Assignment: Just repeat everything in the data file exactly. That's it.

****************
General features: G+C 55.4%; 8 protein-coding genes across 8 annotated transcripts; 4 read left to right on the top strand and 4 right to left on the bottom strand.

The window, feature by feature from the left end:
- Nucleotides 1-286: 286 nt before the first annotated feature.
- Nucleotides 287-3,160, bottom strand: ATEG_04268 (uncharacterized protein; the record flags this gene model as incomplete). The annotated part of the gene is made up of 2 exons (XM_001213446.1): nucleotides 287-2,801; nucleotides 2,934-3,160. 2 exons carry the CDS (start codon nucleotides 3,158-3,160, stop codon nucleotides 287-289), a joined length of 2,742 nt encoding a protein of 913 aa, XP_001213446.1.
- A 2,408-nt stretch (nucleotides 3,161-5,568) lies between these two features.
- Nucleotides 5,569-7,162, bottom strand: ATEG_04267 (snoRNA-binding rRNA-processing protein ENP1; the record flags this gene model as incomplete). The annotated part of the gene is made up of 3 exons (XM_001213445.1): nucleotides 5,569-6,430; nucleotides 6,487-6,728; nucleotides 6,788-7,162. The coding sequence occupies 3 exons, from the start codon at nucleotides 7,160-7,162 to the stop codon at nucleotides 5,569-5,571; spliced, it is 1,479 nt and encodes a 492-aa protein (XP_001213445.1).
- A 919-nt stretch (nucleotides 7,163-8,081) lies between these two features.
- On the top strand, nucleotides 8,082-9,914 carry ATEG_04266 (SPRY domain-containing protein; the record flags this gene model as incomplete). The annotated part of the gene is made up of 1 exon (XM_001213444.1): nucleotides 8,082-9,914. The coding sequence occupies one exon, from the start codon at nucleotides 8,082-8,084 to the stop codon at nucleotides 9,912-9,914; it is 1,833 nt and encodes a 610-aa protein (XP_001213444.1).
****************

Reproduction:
General features: G+C 55.4%; 8 protein-coding genes across 8 annotated transcripts; 4 read left to right on the top strand and 4 right to left on the bottom strand.

The window, feature by feature from the left end:
- Nucleotides 1-286: 286 nt before the first annotated feature.
- Nucleotides 287-3,160, bottom strand: ATEG_04268 (uncharacterized protein; the record flags this gene model as incomplete). The annotated part of the gene is made up of 2 exons (XM_001213446.1): nucleotides 287-2,801; nucleotides 2,934-3,160. 2 exons carry the CDS (start codon nucleotides 3,158-3,160, stop codon nucleotides 287-289), a joined length of 2,742 nt encoding a protein of 913 aa, XP_001213446.1.
- A 2,408-nt stretch (nucleotides 3,161-5,568) lies between these two features.
- Nucleotides 5,569-7,162, bottom strand: ATEG_04267 (snoRNA-binding rRNA-processing protein ENP1; the record flags this gene model as incomplete). The annotated part of the gene is made up of 3 exons (XM_001213445.1): nucleotides 5,569-6,430; nucleotides 6,487-6,728; nucleotides 6,788-7,162. The coding sequence occupies 3 exons, from the start codon at nucleotides 7,160-7,162 to the stop codon at nucleotides 5,569-5,571; spliced, it is 1,479 nt and encodes a 492-aa protein (XP_001213445.1).
- A 919-nt stretch (nucleotides 7,163-8,081) lies between these two features.
- On the top strand, nucleotides 8,082-9,914 carry ATEG_04266 (SPRY domain-containing protein; the record flags this gene model as incomplete). The annotated part of the gene is made up of 1 exon (XM_001213444.1): nucleotides 8,082-9,914. The coding sequence occupies one exon, from the start codon at nucleotides 8,082-8,084 to the stop codon at nucleotides 9,912-9,914; it is 1,833 nt and encodes a 610-aa protein (XP_001213444.1).